Watch Breaking Bad, skip the MFA

If you haven’t been waiting for the return of Breaking Bad, something’s terribly wrong with your television. Time to shake up your TV schedule and drop a sitcom or two. After seven years of watching, do we even care anymore how that guy Ted met his kids’ mother? I think those kids don’t even have a mother. Ted’s been stringing them along because he doesn’t know how to break the news.

Break it bad, Ted, like our man Walter “Heisenberg” White, arguably one of the greatest studies in character development.

Arguably. Two episodes into season five, I’d like to offer a counterpoint: Dean Norris‘ character Hank. Yes, Walt will be studied as the gold standard in character development, but the label is influenced by his central role in the show. The protagonist has the advantage of screen time.

Walt and Hank. Friends, family, enemies.

Walt and Hank. Friends, family, enemies.

After Hank discovered Walt’s his suspect, I reconsidered my perspective on skillful character development. The writing gold on the show is the evolution and complexity of Hank.

He’s a good ol’ boy, smacking butts and cracking jokes about Hispanics to the Hispanics in his office. Minutes later, he struts into the elevator and when the doors shut, he has a panic attack.

Hank is not your average meathead.

Jesse is the show’s emotional core and, I once thought, its moral core as well. Wrong. Hank the Redneck is the moral center. Hank is the genuine deal, devoted to family, America, safe streets, God. He’s a brilliant strategist covered with macho and a few spots of Keystone Cops. He’s cocky and brave, but he can be – and is – shaken to his core. Just replay those episodes with the drug dealer’s head on the turtle.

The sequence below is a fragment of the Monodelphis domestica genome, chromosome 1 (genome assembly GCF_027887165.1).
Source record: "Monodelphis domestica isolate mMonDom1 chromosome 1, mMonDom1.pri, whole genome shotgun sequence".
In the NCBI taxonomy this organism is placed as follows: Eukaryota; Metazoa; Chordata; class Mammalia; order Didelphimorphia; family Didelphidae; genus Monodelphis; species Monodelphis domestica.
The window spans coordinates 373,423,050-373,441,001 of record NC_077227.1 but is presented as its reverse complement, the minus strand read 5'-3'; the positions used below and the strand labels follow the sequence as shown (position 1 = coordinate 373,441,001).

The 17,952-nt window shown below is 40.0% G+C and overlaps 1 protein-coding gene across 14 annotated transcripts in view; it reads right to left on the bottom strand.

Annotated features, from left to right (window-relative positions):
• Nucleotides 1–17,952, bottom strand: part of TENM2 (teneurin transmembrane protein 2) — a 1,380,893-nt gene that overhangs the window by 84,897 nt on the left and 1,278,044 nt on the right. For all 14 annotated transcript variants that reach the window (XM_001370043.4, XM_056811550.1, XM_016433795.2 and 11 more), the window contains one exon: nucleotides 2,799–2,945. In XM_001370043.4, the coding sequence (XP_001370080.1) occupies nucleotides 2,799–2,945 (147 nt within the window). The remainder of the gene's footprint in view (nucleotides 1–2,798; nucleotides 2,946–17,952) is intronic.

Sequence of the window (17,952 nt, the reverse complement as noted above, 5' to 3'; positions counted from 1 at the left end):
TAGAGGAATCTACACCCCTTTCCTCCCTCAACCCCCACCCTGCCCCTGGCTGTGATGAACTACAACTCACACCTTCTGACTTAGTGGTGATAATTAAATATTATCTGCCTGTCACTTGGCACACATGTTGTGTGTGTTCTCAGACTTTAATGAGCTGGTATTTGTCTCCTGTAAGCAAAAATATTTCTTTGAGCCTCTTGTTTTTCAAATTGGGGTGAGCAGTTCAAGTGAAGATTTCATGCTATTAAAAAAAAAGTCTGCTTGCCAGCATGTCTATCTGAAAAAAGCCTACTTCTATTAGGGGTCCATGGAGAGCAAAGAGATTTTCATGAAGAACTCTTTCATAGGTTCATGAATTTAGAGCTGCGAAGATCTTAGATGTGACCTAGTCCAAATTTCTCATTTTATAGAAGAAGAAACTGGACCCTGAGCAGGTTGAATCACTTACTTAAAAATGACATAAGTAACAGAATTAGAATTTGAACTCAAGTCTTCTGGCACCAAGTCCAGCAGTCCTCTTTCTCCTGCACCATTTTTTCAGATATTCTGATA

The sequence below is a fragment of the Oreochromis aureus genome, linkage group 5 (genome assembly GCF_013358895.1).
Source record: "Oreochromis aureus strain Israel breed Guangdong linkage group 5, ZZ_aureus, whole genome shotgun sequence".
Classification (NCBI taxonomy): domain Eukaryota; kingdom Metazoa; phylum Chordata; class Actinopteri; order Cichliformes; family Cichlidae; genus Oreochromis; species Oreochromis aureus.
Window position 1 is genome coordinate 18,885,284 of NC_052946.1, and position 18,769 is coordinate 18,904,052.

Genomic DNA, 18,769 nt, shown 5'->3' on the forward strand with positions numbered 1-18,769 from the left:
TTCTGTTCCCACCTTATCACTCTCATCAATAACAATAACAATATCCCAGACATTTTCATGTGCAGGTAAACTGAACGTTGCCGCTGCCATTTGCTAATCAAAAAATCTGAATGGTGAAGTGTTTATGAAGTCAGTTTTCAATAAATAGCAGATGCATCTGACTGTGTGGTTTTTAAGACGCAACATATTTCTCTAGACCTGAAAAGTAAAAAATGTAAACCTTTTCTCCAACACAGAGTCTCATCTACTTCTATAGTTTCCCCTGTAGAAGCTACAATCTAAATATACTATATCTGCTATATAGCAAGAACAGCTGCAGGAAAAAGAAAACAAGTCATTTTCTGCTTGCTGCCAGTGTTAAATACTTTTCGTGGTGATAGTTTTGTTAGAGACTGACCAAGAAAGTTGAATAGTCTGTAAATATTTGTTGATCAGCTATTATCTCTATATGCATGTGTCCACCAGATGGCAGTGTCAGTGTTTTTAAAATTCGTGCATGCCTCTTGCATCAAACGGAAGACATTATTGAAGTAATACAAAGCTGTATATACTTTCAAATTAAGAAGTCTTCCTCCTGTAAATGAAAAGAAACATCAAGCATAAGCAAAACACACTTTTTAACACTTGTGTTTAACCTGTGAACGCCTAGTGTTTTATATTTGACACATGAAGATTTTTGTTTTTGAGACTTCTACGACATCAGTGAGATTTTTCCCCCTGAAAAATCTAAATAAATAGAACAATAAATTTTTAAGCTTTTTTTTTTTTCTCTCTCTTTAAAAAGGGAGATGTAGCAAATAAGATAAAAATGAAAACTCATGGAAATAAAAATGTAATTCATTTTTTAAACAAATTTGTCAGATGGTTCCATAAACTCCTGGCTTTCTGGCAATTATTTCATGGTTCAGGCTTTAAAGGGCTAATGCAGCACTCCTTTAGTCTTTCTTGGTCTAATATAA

It’s the writers’ job to lay groundwork for revealing character and prodding the evolution. But the actors have to make it believable. Norris can communicate a pool of conflicting emotions with a squint. (Don’t go crazy, Walt fans, Cranston is a master. No arguments.)

Breaking Bad writers initially teased the audience with Hank as the bumbling cop and then slowly added layer after layer. His transition rivals Walt.

In this last season, after closing the meth case, Hank discovered Walt is the real meth king. Hank could ride on the case’s closure. His superiors believe the culprit was found, and Hank got his promotion. Pursuing Walt will only tear his family apart – including the niece and nephew he loves so much.  And it’ll end his career.

The writers give Hank this incredible dialogue, “Look, the day I go in with this,” he says to his wife, “it’s the last day of my career. I’m going to have to walk in there, look those people in the eye and admit that the person I’ve been chasing the last year is my own brother-in-law. It’s over for me. Ten seconds after I tell this story, I’m a civilian.”

Of course Hank’s going after Walt. Moral center, right?

Hank’s become the antagonist-hero. Walt’s become the protagonist-villan. And the writer-fan has always been the student.

Someday, I hope to write character, dialogue, setting – hell, any story that breaks bad like this one.

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